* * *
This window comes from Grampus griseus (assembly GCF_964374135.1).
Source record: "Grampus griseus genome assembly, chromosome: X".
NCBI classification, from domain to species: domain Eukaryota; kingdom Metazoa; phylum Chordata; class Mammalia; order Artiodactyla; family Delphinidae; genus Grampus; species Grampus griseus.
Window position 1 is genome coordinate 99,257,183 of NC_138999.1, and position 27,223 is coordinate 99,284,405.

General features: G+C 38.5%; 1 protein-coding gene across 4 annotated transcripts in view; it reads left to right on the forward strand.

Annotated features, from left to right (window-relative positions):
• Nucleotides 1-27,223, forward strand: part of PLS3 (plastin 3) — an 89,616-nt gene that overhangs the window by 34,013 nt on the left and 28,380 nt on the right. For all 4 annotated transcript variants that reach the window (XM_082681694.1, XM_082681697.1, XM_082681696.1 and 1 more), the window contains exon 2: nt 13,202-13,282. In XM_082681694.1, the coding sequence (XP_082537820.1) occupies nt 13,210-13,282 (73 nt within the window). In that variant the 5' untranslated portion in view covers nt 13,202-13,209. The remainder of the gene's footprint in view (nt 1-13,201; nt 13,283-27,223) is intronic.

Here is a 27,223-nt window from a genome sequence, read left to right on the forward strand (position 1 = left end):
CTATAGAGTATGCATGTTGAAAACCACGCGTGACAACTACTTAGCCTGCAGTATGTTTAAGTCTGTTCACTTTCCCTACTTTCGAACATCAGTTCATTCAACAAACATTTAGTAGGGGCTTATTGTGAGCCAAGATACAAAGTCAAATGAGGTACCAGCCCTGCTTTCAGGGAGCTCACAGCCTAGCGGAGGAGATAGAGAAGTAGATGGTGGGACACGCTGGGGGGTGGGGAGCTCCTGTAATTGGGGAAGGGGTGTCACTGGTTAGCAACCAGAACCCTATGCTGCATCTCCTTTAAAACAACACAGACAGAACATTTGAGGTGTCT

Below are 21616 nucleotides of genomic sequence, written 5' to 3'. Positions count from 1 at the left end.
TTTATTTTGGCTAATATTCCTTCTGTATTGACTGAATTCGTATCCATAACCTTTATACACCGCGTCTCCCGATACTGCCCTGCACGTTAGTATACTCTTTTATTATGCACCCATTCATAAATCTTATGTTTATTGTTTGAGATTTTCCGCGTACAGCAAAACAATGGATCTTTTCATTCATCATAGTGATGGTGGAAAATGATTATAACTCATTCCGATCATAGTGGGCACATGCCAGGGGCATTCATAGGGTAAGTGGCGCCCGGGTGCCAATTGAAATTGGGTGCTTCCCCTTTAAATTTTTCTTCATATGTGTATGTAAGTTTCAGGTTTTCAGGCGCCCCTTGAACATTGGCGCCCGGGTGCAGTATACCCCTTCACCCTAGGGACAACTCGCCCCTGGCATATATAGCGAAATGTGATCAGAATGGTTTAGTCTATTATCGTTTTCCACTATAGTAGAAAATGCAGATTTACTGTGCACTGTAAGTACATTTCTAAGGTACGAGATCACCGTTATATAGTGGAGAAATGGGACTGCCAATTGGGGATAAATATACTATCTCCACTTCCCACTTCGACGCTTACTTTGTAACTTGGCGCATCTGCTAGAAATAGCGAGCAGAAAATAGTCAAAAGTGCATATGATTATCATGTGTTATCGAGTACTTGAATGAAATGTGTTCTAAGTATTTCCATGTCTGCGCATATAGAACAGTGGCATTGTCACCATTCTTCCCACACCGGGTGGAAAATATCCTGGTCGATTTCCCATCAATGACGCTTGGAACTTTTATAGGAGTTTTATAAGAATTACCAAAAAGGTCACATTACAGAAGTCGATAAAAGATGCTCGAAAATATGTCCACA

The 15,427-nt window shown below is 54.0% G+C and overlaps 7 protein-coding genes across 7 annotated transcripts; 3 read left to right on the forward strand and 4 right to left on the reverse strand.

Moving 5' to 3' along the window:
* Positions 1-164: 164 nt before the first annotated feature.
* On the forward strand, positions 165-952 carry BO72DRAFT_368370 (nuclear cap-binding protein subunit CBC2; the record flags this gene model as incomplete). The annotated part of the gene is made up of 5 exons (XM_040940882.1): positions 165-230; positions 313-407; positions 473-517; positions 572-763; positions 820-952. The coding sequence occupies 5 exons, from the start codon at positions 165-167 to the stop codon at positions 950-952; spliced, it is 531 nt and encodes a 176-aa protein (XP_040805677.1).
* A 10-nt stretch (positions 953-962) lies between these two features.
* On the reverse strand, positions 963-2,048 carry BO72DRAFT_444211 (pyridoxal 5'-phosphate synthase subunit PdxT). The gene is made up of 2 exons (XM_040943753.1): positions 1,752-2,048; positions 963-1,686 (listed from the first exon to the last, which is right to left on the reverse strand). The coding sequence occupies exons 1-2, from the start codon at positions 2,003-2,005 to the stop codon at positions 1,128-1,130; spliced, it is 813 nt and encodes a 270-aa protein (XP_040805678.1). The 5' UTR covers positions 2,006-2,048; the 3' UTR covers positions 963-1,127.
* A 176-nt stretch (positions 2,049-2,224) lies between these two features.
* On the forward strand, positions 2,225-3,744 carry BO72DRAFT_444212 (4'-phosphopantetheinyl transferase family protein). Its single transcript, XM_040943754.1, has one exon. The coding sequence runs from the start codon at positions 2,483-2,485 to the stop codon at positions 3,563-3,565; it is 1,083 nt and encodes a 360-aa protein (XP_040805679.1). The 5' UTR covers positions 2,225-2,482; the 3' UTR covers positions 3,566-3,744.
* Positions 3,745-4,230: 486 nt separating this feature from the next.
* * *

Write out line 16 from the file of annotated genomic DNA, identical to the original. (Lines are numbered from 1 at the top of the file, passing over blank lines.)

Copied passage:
* A 10-nt stretch (positions 953-962) lies between these two features.